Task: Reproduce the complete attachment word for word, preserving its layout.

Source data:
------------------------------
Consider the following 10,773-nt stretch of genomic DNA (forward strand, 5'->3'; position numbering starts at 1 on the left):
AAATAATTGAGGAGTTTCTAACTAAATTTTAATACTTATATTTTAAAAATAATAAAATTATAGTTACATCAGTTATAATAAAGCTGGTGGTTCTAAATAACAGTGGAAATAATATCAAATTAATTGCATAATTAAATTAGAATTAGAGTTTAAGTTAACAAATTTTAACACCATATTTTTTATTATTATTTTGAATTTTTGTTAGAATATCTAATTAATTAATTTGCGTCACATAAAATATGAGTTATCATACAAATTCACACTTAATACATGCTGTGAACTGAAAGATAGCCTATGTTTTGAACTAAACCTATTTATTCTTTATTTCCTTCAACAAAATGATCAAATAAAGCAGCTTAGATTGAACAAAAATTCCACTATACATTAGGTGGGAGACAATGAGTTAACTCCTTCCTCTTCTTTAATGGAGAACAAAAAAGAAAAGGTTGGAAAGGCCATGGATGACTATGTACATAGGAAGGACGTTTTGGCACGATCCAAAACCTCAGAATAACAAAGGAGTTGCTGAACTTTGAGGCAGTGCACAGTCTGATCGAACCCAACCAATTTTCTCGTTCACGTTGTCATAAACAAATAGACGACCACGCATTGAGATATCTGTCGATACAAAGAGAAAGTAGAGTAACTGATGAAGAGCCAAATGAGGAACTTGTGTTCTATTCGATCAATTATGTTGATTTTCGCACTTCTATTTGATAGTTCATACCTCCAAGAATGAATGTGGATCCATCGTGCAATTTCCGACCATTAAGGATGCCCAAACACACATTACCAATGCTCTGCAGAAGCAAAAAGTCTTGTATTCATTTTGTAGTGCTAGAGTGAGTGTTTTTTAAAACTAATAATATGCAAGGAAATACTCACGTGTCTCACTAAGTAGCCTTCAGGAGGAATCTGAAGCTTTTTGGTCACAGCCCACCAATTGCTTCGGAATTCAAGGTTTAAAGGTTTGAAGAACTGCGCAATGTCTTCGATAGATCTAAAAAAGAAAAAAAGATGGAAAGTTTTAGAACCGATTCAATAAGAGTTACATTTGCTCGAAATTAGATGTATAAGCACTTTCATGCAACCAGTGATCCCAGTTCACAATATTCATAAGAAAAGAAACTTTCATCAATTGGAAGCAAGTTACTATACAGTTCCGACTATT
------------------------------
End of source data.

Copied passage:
Consider the following 10,773-nt stretch of genomic DNA (forward strand, 5'->3'; position numbering starts at 1 on the left):
AAATAATTGAGGAGTTTCTAACTAAATTTTAATACTTATATTTTAAAAATAATAAAATTATAGTTACATCAGTTATAATAAAGCTGGTGGTTCTAAATAACAGTGGAAATAATATCAAATTAATTGCATAATTAAATTAGAATTAGAGTTTAAGTTAACAAATTTTAACACCATATTTTTTATTATTATTTTGAATTTTTGTTAGAATATCTAATTAATTAATTTGCGTCACATAAAATATGAGTTATCATACAAATTCACACTTAATACATGCTGTGAACTGAAAGATAGCCTATGTTTTGAACTAAACCTATTTATTCTTTATTTCCTTCAACAAAATGATCAAATAAAGCAGCTTAGATTGAACAAAAATTCCACTATACATTAGGTGGGAGACAATGAGTTAACTCCTTCCTCTTCTTTAATGGAGAACAAAAAAGAAAAGGTTGGAAAGGCCATGGATGACTATGTACATAGGAAGGACGTTTTGGCACGATCCAAAACCTCAGAATAACAAAGGAGTTGCTGAACTTTGAGGCAGTGCACAGTCTGATCGAACCCAACCAATTTTCTCGTTCACGTTGTCATAAACAAATAGACGACCACGCATTGAGATATCTGTCGATACAAAGAGAAAGTAGAGTAACTGATGAAGAGCCAAATGAGGAACTTGTGTTCTATTCGATCAATTATGTTGATTTTCGCACTTCTATTTGATAGTTCATACCTCCAAGAATGAATGTGGATCCATCGTGCAATTTCCGACCATTAAGGATGCCCAAACACACATTACCAATGCTCTGCAGAAGCAAAAAGTCTTGTATTCATTTTGTAGTGCTAGAGTGAGTGTTTTTTAAAACTAATAATATGCAAGGAAATACTCACGTGTCTCACTAAGTAGCCTTCAGGAGGAATCTGAAGCTTTTTGGTCACAGCCCACCAATTGCTTCGGAATTCAAGGTTTAAAGGTTTGAAGAACTGCGCAATGTCTTCGATAGATCTAAAAAAGAAAAAAAGATGGAAAGTTTTAGAACCGATTCAATAAGAGTTACATTTGCTCGAAATTAGATGTATAAGCACTTTCATGCAACCAGTGATCCCAGTTCACAATATTCATAAGAAAAGAAACTTTCATCAATTGGAAGCAAGTTACTATACAGTTCCGACTATT